The national discussion in journalism is divorced from the reality that the majority of papers face. Yet I know it is what the people on my staff will face if and when they decide to seek a job at a larger newsroom. And I know, from experience, that whatever larger newsrooms confront now will manifest themselves eventually in smaller newsrooms. Except it will be different, and no one will talk much about it then.

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Am I necessary?

I am an editor, and the main thing I do every day is change (a little or a lot) what other people have written. That’s not all I do, but that’s the part that other people seem to focus on, such as in discussion of changes like the ones under way in Gannett to reduce the ranks of editors.

Writing for Gawker, Hamilton Nolan seems to make the case that editors do nothing but hurt the writing they touch and make it worse. I’ve heard that before, indirectly. A reporter of mine about 15 years ago was working at the General Assembly in Raleigh, talking casually with other reporters, and the subject of editors came up. One said that he had never written a story that was improved by an editor. Others agreed. My reporter said she didn’t agree, and when talking to me she actually sounded stunned, and saddened, that the sentiment was so widespread.

I wasn’t that surprised.

It’s true that if you are a really good writer, the odds that your editor will improve your writing by much are small.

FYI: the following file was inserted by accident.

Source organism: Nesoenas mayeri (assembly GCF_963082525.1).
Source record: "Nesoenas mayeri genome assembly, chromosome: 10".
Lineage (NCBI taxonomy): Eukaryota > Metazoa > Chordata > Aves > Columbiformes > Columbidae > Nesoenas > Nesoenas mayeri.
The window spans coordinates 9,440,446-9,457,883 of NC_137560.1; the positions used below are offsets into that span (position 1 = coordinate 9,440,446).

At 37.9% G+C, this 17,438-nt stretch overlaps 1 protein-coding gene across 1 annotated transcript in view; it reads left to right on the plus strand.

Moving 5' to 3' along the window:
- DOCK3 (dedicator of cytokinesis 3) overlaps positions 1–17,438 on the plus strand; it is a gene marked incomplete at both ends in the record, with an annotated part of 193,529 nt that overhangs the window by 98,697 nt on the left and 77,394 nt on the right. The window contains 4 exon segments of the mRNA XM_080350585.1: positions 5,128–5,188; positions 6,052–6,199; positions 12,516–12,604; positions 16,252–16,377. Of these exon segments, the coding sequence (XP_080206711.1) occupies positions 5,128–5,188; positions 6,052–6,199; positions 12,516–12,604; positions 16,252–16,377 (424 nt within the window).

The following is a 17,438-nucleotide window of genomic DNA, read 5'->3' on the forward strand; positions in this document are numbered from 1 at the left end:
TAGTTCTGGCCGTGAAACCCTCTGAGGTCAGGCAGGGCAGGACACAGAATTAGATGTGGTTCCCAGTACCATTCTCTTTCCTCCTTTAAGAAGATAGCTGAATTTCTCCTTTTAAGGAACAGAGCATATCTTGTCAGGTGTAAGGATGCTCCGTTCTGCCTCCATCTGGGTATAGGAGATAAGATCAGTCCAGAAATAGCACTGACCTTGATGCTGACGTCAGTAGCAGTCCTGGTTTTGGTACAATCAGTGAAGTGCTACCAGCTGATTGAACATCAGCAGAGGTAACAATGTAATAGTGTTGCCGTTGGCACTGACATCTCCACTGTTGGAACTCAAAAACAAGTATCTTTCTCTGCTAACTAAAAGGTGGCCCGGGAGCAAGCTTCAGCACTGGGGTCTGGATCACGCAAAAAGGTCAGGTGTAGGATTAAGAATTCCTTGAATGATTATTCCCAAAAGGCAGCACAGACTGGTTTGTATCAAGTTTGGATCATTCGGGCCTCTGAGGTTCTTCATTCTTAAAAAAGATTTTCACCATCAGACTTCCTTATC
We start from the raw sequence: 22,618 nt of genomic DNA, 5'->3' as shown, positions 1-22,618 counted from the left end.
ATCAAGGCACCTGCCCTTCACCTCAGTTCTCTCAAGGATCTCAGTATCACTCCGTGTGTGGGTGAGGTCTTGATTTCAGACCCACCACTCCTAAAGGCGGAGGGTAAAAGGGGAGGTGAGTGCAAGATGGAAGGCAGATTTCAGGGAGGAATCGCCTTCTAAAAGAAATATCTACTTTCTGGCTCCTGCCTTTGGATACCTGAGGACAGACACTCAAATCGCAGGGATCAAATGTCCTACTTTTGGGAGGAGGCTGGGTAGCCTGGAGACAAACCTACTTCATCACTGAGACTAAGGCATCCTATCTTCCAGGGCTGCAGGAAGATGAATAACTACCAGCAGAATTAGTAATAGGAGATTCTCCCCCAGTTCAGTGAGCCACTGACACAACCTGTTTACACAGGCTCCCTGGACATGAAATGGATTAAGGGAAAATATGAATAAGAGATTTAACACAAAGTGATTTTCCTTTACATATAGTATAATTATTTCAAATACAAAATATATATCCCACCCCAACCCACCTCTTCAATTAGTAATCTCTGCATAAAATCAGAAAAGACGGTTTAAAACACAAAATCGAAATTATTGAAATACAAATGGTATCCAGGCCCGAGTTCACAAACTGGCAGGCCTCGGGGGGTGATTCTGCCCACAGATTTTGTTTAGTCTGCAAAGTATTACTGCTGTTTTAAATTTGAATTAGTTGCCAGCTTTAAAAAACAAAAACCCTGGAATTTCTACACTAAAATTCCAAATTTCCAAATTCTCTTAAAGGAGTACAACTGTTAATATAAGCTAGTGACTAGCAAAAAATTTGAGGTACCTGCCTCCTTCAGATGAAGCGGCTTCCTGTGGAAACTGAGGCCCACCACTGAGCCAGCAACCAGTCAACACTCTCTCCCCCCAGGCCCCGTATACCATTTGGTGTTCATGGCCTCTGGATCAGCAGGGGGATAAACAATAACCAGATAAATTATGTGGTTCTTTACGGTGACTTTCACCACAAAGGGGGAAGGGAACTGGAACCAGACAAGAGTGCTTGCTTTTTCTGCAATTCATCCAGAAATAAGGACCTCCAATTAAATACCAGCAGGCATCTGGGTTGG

But it’s also true that if you think you are a really good writer whose work is so good it doesn’t need editing at all, you’re probably wrong. You might be right, but the odds are against it, partly because you probably are not as good as you think and partly because even good writers have blind spots and weaknesses – and if they are lucky, they are aware of that and seek someone else’s perspective.

As an editor, working with a good writer is a pleasure not because there is nothing to do at the end of the day but because from morning to evening you get to focus on what can elevate that person’s work. Maybe that’s in the writing or an angle of the reporting, but maybe it’s in the headline, the presentation, the art, a sidebar that can be drawn from a small but interesting element in the story.

One of the best reporters I ever worked with knew he needed an editor for one simple reason: He couldn’t stop himself. He would write 40 inches of copy because he felt the need to write everything he gathered, but he knew the average reader would never plow through it. Some editors couldn’t trim his stories well. He thought I did and that I made them better. He also liked to have a trusted ear to bounce ideas off of, someone who could challenge them or add to them.

Some of the most important work an editor does is editing the idea for a story, which happens in talking with a reporter about the story before or during the reporting process. I would hope this is not the “looking over their shoulder” that Gannett feels its papers no longer need, but it sure sounds like the part that “listening” to readers and data will replace.